Another thread woven throughout the Adventure were Leader Moments. These were devised as a way to connect with Explorers in real time. When staff or Crew members noticed Explorers stepping up to assist without being asked, or stepping out of their comfort zone, a Leader Moment slip was given. The giver would note why they were being recognized on the back. The slip was then entered into a drawing for local donated prizes from Aloe and Jade, Northwind Book & Fiber, as well as gift cards to Walmart, Subway, McDonalds and Kwik Trip. In addition to the prizes for Leader Moments, this project also received products for swag bags for each participant from Washburn County Health Department, River Street Dental and Spooner Health. Local financial assistance was also provided from Fuel Lab Nutrition and Spooner Health.
While the training was getting ready to come to a close, Explorers and Crew were exposed to many different opportunities to be involved in their community when returning home. Each table had 6 minutes to share about what it does and how young people could be involved.
Appreciation Bingo was our final event before loading the buses to return to Shell Lake. Explorers, Crew and staff were given bingo cards with various characteristics listed in each square such as “made me laugh”, “showed respect” and “took a risk.” Youth were asked to reflect on the Adventure and then recognize individuals that had enhanced their experience. While gathering signatures, participants shared why they chose each signer for the specific boxes. It was heartwarming to see and hear how impactful their experience was throughout the weekend.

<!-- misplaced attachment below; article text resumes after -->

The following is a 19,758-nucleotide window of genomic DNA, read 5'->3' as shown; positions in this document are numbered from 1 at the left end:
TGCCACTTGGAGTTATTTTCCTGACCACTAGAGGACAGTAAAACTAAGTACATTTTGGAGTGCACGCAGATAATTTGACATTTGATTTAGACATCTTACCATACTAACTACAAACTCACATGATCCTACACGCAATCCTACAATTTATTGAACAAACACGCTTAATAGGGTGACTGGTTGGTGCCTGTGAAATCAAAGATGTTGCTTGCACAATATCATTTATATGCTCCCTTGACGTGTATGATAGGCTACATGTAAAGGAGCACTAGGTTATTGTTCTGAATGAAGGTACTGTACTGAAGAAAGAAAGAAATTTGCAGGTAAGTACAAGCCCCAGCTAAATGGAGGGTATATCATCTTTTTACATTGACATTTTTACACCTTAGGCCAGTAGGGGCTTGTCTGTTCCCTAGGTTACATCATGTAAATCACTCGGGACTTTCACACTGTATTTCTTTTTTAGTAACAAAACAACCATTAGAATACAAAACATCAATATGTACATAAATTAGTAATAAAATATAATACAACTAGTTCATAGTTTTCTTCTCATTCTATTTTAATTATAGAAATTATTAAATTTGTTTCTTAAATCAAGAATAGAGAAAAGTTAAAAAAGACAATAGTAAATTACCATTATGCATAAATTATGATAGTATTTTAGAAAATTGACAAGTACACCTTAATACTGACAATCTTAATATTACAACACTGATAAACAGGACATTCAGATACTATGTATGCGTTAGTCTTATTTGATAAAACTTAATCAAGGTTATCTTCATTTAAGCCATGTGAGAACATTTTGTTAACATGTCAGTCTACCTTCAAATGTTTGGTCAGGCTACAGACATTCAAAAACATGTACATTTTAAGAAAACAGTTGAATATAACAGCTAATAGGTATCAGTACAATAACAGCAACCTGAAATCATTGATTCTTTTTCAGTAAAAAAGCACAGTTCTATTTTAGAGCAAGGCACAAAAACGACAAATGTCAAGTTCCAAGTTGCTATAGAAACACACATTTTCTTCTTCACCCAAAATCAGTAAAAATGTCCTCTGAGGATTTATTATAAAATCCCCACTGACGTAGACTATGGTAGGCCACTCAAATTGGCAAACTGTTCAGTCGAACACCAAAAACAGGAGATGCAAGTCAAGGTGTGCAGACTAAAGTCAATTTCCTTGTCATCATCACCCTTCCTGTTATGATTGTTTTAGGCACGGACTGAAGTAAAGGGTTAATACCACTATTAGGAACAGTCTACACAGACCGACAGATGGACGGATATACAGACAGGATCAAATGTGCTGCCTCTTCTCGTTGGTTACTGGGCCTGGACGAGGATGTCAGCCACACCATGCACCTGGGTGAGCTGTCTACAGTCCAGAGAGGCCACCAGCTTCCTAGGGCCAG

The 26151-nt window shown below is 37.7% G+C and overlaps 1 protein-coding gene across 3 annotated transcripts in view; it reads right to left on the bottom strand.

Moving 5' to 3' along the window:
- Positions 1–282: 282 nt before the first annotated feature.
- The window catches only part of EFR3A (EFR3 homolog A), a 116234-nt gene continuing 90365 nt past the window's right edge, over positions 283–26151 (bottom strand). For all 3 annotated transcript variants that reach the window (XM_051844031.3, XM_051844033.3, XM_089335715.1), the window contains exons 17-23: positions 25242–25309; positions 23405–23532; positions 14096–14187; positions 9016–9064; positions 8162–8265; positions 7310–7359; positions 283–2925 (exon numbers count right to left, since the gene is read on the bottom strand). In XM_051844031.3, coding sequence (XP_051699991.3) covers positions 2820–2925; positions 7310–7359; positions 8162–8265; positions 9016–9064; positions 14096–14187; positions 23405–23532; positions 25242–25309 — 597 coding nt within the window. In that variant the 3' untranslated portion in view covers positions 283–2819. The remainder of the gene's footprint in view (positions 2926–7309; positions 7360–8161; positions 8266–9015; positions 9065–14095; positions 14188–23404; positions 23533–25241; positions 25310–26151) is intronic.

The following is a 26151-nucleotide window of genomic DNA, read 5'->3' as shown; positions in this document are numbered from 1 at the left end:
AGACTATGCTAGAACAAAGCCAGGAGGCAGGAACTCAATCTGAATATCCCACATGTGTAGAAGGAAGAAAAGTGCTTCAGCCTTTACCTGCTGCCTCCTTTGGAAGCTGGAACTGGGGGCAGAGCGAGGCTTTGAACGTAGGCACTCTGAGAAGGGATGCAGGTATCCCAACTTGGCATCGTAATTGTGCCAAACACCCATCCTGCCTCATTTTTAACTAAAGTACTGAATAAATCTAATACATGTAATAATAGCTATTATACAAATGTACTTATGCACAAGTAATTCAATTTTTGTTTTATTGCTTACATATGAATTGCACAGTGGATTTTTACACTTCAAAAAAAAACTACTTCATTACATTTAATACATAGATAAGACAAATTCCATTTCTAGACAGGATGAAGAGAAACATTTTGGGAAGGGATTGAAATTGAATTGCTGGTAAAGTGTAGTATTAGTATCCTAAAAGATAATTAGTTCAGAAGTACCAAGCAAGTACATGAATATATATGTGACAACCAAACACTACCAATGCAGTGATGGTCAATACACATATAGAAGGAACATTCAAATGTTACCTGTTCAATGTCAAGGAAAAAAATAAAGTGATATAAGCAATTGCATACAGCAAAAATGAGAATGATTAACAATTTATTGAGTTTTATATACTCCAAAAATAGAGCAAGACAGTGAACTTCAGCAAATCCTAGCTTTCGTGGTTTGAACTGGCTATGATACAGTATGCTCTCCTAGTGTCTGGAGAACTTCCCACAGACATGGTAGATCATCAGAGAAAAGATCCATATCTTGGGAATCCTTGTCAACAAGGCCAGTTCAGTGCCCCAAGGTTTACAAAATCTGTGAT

What were the impacts? The Crew and Explorers completed an evaluation reflecting upon their experiences with the Adventure. What did they learn? What would they take with them? Here is a smattering of responses from the youth.
- I learned to be nicer to people, because if I’m nice then hopefully people will be nice back.
- It’s the best, would definitely recommend going.
- I learned how to connect with others.
- I learned to not judge people before you know them.
- It is a really fun, amazing experience.
- I learned to appreciate things around me.
- I met new people.
- I learned to listen to others’ opinions.
The youth that participated gained leadership and advocacy skills, new experiences and stronger relationships. With the Adventure as their basis for learning and becoming leaders, Washburn County will see impacts within the youth and community, not only in the next few months, but years to come.
If you are interested in learning more about the next Adventure or other youth programming and opportunities in Washburn County, please contact: firstname.lastname@example.org or visit Healthy WashCo’s Website at healthywashco.org.